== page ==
The second revision in sixty years, this sublime collection ranges over the verse, stories, essays, and journalism of one of the twentieth century's most quotable authors.
For this new twenty-first-century edition, devoted admirers can be sure to find their favorite verse and stories. But a variety of fresh material has also been added to create a fuller, more authentic picture of her life's work. There are some stories new to the Portable, "Such a Pretty Little Picture," along with a selection of articles written for such disparate publications as Vogue, McCall's, House and Garden, and New Masses. Two of these pieces concern home decorating, a subject not usually associated with Mrs. Parker. At the heart of her serious work lies her political writings-racial, labor, international-and so "Soldiers of the Republic" is joined by reprints of "Not Enough" and "Sophisticated Poetry-And the Hell With It," both of which first appeared in New Masses. "A Dorothy Parker Sampler" blends the sublime and the silly with the terrifying, a sort of tasting menu of verse, stories, essays, political journalism, a speech on writing, plus a catchy off-the-cuff rhyme she never thought to write down.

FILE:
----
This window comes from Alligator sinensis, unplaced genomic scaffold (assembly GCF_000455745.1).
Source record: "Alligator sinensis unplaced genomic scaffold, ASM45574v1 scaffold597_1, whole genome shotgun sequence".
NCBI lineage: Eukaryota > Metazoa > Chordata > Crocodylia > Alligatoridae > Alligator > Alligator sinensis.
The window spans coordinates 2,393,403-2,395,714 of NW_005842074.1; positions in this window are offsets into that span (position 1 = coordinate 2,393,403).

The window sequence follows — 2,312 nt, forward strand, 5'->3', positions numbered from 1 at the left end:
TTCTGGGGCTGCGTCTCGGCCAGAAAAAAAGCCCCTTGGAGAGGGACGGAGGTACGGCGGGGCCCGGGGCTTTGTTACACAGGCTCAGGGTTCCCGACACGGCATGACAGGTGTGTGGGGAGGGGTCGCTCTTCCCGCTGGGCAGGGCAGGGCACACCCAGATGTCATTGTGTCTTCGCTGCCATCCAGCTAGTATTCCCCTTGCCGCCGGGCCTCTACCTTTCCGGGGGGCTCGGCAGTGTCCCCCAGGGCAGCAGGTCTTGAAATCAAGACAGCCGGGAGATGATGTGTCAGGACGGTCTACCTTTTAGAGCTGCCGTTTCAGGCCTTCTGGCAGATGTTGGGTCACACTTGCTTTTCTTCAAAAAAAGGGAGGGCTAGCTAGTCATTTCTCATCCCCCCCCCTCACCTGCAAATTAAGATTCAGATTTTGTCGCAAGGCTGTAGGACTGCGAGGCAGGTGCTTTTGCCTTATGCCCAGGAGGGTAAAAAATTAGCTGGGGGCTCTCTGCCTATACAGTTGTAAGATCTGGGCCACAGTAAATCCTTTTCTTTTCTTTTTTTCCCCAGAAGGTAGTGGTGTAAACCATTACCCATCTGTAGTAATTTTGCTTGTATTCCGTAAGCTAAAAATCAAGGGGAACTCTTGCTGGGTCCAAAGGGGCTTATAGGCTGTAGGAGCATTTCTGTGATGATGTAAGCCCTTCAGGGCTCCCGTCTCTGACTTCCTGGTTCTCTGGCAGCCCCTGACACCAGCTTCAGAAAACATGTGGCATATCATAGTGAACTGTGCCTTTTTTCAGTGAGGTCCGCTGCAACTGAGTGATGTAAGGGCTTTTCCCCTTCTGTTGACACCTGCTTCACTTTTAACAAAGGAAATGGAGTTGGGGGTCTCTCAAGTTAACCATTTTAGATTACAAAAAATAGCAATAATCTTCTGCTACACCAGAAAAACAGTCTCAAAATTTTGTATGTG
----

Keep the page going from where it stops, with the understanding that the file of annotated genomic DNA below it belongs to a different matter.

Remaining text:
The introduction of two new sections is intended to provide the richest possible sense of Parker herself. "Self-Portrait" reprints an interview she did in 1956 with The Paris Review, part of a famed ongoing series of conversations ("Writers at Work") that the literary journal conducted with the best of twentieth-century writers. What makes the interviews so interesting is that they were permitted to edit their transcripts before publication, resulting in miniature autobiographies.
"Letters: 1905-1962," which might be subtitled "Mrs. Parker Completely Uncensored," presents correspondence written over the period of a half century, beginning in 1905 when twelve-year-old Dottie wrote her father during a summer vacation on Long Island, and concluding with a 1962 missive from Hollywood describing her fondness for Marilyn Monroe.